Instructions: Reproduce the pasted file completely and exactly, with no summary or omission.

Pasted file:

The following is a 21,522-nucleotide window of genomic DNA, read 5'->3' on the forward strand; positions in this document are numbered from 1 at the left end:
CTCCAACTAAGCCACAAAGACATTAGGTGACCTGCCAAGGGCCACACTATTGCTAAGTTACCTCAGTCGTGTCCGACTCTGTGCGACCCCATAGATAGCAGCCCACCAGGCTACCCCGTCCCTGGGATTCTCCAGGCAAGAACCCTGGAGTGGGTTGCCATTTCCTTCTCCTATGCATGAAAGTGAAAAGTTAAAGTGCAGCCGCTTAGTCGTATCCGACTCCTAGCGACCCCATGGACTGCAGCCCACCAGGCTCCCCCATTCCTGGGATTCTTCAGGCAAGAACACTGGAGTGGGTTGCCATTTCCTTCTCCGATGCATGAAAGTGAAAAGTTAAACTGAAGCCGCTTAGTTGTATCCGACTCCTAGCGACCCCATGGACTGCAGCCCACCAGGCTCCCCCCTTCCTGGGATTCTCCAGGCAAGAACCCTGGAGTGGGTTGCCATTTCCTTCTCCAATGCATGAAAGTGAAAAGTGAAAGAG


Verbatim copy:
The following is a 21,522-nucleotide window of genomic DNA, read 5'->3' on the forward strand; positions in this document are numbered from 1 at the left end:
CTCCAACTAAGCCACAAAGACATTAGGTGACCTGCCAAGGGCCACACTATTGCTAAGTTACCTCAGTCGTGTCCGACTCTGTGCGACCCCATAGATAGCAGCCCACCAGGCTACCCCGTCCCTGGGATTCTCCAGGCAAGAACCCTGGAGTGGGTTGCCATTTCCTTCTCCTATGCATGAAAGTGAAAAGTTAAAGTGCAGCCGCTTAGTCGTATCCGACTCCTAGCGACCCCATGGACTGCAGCCCACCAGGCTCCCCCATTCCTGGGATTCTTCAGGCAAGAACACTGGAGTGGGTTGCCATTTCCTTCTCCGATGCATGAAAGTGAAAAGTTAAACTGAAGCCGCTTAGTTGTATCCGACTCCTAGCGACCCCATGGACTGCAGCCCACCAGGCTCCCCCCTTCCTGGGATTCTCCAGGCAAGAACCCTGGAGTGGGTTGCCATTTCCTTCTCCAATGCATGAAAGTGAAAAGTGAAAGAG